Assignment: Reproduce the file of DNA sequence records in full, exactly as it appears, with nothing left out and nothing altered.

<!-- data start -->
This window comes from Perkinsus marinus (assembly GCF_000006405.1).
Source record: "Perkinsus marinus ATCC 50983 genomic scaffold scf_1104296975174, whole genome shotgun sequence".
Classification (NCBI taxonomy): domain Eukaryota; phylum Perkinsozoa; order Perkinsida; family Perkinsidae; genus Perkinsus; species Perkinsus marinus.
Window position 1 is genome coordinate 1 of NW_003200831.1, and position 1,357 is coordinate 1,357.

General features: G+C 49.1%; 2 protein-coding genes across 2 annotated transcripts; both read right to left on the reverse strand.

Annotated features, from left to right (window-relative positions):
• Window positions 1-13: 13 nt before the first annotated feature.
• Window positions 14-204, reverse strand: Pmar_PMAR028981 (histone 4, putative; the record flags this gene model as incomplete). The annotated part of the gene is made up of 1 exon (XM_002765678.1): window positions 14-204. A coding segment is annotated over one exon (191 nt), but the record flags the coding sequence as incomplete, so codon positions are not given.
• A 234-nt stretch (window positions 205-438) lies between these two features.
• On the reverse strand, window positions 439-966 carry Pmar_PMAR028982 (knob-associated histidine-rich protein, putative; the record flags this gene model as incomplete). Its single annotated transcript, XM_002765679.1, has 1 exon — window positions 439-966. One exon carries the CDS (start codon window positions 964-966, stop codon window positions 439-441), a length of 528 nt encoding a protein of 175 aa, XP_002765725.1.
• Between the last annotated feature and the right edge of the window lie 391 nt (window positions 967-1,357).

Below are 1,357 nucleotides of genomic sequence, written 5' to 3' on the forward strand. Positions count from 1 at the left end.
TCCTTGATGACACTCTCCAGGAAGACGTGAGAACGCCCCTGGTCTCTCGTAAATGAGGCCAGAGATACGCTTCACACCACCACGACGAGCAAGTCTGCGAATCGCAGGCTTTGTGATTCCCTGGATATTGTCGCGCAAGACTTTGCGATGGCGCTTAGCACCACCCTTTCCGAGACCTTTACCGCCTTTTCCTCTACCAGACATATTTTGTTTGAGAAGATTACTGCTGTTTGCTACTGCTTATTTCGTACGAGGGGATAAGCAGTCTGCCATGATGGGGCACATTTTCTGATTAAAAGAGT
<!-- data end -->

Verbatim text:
This window comes from Perkinsus marinus (assembly GCF_000006405.1).
Source record: "Perkinsus marinus ATCC 50983 genomic scaffold scf_1104296975174, whole genome shotgun sequence".
Classification (NCBI taxonomy): domain Eukaryota; phylum Perkinsozoa; order Perkinsida; family Perkinsidae; genus Perkinsus; species Perkinsus marinus.
Window position 1 is genome coordinate 1 of NW_003200831.1, and position 1,357 is coordinate 1,357.

General features: G+C 49.1%; 2 protein-coding genes across 2 annotated transcripts; both read right to left on the reverse strand.

Annotated features, from left to right (window-relative positions):
• Window positions 1-13: 13 nt before the first annotated feature.
• Window positions 14-204, reverse strand: Pmar_PMAR028981 (histone 4, putative; the record flags this gene model as incomplete). The annotated part of the gene is made up of 1 exon (XM_002765678.1): window positions 14-204. A coding segment is annotated over one exon (191 nt), but the record flags the coding sequence as incomplete, so codon positions are not given.
• A 234-nt stretch (window positions 205-438) lies between these two features.
• On the reverse strand, window positions 439-966 carry Pmar_PMAR028982 (knob-associated histidine-rich protein, putative; the record flags this gene model as incomplete). Its single annotated transcript, XM_002765679.1, has 1 exon — window positions 439-966. One exon carries the CDS (start codon window positions 964-966, stop codon window positions 439-441), a length of 528 nt encoding a protein of 175 aa, XP_002765725.1.
• Between the last annotated feature and the right edge of the window lie 391 nt (window positions 967-1,357).

Below are 1,357 nucleotides of genomic sequence, written 5' to 3' on the forward strand. Positions count from 1 at the left end.
TCCTTGATGACACTCTCCAGGAAGACGTGAGAACGCCCCTGGTCTCTCGTAAATGAGGCCAGAGATACGCTTCACACCACCACGACGAGCAAGTCTGCGAATCGCAGGCTTTGTGATTCCCTGGATATTGTCGCGCAAGACTTTGCGATGGCGCTTAGCACCACCCTTTCCGAGACCTTTACCGCCTTTTCCTCTACCAGACATATTTTGTTTGAGAAGATTACTGCTGTTTGCTACTGCTTATTTCGTACGAGGGGATAAGCAGTCTGCCATGATGGGGCACATTTTCTGATTAAAAGAGT